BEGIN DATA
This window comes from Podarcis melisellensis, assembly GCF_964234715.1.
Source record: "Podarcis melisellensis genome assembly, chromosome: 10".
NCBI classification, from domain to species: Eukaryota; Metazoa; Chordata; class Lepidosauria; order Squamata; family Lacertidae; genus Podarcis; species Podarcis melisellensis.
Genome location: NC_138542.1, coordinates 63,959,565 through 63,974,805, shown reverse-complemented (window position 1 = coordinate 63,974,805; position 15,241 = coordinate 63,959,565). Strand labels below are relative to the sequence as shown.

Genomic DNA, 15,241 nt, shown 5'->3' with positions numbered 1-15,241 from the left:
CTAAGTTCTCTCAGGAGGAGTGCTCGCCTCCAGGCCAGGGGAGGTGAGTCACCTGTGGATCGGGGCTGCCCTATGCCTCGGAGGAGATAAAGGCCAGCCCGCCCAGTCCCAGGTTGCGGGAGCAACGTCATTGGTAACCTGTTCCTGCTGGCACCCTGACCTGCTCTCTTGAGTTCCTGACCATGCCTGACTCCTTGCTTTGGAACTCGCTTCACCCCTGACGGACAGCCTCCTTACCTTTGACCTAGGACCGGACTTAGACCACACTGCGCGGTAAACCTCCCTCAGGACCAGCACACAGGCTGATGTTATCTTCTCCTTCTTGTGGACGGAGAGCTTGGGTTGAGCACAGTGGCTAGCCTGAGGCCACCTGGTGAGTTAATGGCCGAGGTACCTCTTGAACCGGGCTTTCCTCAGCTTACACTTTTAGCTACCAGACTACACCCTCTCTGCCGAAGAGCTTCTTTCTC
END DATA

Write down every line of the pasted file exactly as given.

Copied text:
This window comes from Podarcis melisellensis, assembly GCF_964234715.1.
Source record: "Podarcis melisellensis genome assembly, chromosome: 10".
NCBI classification, from domain to species: Eukaryota; Metazoa; Chordata; class Lepidosauria; order Squamata; family Lacertidae; genus Podarcis; species Podarcis melisellensis.
Genome location: NC_138542.1, coordinates 63,959,565 through 63,974,805, shown reverse-complemented (window position 1 = coordinate 63,974,805; position 15,241 = coordinate 63,959,565). Strand labels below are relative to the sequence as shown.

Genomic DNA, 15,241 nt, shown 5'->3' with positions numbered 1-15,241 from the left:
CTAAGTTCTCTCAGGAGGAGTGCTCGCCTCCAGGCCAGGGGAGGTGAGTCACCTGTGGATCGGGGCTGCCCTATGCCTCGGAGGAGATAAAGGCCAGCCCGCCCAGTCCCAGGTTGCGGGAGCAACGTCATTGGTAACCTGTTCCTGCTGGCACCCTGACCTGCTCTCTTGAGTTCCTGACCATGCCTGACTCCTTGCTTTGGAACTCGCTTCACCCCTGACGGACAGCCTCCTTACCTTTGACCTAGGACCGGACTTAGACCACACTGCGCGGTAAACCTCCCTCAGGACCAGCACACAGGCTGATGTTATCTTCTCCTTCTTGTGGACGGAGAGCTTGGGTTGAGCACAGTGGCTAGCCTGAGGCCACCTGGTGAGTTAATGGCCGAGGTACCTCTTGAACCGGGCTTTCCTCAGCTTACACTTTTAGCTACCAGACTACACCCTCTCTGCCGAAGAGCTTCTTTCTC